Mental Health Therapist's New Book Examines Theory and Practice of Equine-Facilitated Psychotherapy

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First-time author Leigh Shambo cites evidence from neuroscience, attachment psychology and animal science to explain the power of equine-facilitated psychotherapy in her book The Listening Heart (co-authored by David Young and Catherine Madera). Shambo details a model and rationale for this type of animal assisted therapy and/or counseling, while considering both its challenges and effectiveness.

We write this book to therapists who want their clients to connect from a place of wholeness.--David Young, co-author

Leigh Shambo has been described as part professional therapist, part horse whisperer. Local acquaintances know her as “the horse lady,” who attracts students from across the world to her ranch in Chehalis, WA, to learn about equine-facilitated psychotherapy. Shambo has the unique perspective of being a former horse trainer and riding instructor now working as a licensed mental health counselor. The Listening Heart explores how the human-horse bond can help heal Post Traumatic Stress Disorder and related mood and anxiety disorders. Her work includes the role horses played in her own healing after serious injury and the loss of her mother to suicide.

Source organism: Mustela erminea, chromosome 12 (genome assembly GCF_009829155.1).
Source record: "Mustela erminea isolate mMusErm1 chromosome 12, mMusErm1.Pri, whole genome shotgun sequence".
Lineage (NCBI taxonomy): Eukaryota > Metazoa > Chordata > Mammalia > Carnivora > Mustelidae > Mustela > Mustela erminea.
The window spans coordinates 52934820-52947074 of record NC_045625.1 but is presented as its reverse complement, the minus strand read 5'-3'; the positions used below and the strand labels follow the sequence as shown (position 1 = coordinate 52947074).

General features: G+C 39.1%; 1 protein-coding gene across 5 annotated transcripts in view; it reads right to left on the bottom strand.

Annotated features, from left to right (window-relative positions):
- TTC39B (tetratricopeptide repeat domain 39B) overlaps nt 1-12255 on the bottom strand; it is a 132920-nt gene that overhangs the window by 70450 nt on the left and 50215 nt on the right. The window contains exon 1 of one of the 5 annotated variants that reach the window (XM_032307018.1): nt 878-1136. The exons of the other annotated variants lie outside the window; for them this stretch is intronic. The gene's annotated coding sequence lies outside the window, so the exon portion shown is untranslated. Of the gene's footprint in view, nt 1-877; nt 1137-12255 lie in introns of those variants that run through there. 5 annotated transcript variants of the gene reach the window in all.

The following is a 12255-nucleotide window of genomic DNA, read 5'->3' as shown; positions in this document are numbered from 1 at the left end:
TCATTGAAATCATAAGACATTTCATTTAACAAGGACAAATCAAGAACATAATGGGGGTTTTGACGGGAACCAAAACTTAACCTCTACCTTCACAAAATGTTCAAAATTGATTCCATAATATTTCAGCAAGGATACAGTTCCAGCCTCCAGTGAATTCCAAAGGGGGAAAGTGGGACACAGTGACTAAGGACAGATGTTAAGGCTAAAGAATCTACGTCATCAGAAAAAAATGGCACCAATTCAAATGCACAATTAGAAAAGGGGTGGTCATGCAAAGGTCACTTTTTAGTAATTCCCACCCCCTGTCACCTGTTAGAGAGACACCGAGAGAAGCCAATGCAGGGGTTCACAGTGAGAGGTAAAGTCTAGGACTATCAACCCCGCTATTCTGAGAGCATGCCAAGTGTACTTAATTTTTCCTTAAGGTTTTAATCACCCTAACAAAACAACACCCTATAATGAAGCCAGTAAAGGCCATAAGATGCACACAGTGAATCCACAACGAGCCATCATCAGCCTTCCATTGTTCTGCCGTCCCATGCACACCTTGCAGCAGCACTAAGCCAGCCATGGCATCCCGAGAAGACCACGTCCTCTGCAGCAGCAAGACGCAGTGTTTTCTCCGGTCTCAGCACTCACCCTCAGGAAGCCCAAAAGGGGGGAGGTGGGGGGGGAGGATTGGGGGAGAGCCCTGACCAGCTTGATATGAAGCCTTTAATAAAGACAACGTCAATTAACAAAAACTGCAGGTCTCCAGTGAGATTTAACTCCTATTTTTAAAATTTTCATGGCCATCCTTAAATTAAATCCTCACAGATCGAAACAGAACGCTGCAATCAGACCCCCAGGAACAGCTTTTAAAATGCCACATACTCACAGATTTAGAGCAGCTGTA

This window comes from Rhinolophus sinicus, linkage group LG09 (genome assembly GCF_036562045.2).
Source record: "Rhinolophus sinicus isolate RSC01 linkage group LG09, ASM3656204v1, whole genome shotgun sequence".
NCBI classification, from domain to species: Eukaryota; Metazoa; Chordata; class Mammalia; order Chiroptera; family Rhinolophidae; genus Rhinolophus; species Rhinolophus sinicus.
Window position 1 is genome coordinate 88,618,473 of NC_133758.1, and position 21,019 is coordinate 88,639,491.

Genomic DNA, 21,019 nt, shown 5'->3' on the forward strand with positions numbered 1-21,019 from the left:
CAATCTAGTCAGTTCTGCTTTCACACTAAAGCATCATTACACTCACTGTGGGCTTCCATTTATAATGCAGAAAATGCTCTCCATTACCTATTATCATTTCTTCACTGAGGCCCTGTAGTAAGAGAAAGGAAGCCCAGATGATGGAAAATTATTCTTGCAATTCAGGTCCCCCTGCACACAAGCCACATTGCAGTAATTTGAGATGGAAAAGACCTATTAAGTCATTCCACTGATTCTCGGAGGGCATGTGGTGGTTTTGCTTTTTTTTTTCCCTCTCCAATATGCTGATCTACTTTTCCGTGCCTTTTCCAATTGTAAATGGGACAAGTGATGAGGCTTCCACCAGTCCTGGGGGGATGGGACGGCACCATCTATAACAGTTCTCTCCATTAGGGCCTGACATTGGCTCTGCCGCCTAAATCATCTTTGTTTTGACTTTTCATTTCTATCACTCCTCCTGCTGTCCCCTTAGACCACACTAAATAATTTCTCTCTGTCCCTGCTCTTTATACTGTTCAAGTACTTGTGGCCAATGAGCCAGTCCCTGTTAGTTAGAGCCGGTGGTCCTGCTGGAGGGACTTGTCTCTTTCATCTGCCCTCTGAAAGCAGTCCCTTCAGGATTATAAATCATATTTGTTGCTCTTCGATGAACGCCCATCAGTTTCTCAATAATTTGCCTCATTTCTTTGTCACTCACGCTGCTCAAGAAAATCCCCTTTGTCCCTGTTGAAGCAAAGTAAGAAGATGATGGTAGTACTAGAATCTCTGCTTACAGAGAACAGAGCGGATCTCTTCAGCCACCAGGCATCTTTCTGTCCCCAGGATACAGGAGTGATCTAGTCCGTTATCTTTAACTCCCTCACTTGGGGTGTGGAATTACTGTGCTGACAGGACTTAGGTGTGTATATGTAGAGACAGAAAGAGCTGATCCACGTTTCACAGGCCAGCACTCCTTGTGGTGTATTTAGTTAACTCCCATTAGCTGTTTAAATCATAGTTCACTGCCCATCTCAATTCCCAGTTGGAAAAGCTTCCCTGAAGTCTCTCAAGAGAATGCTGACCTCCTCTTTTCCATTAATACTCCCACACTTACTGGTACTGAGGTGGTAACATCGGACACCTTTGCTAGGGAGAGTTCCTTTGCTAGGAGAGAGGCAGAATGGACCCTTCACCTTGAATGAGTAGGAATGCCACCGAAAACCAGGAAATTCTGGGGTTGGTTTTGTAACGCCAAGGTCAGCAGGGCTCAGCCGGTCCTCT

Using a model for equine facilitated psychotherapy that integrates neuroscience, attachment psychology and animal science, Shambo’s book--available for purchase from Amazon on February 1--is a valuable contribution to the growing field of equine facilitated psychotherapy. Case vignettes and outcome studies illustrate the book’s thesis that horses are uniquely effective therapy animals, when the therapy is organized in accordance with the plan for clinical therapy or counseling. The Listening Heart is intended for clinical therapists and others with interest in animal-assisted therapies and can be used as a handbook for practitioners. It will also be of interest to any person who believes in the value of animal companions.

"The horse is more than a mirror. They are an active, empathizing participant that itself seeks safe structure and mammal-to-mammal emotional regulation. The horse is a non-threatening presence, looking for the healthy part of the person," says Shambo.

Equine-Facilitated Psychotherapy is a growing field, at the forefront of the movement for animal assisted therapies. The Listening Heart presents scientific research supporting this powerful modality as a valid form of therapy for a variety of client concerns. More information is available from the non-profit Human-Equine Alliances for Learning (HEAL), http://www.humanequinealliance.org, publishers of The Listening Heart.

More information about co-authors David Young and Catherine Madera can be found on their websites http://www.hrvresearch.com and http://www.catherinemadera.com.

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Leigh Shambo, MSW, LMHC
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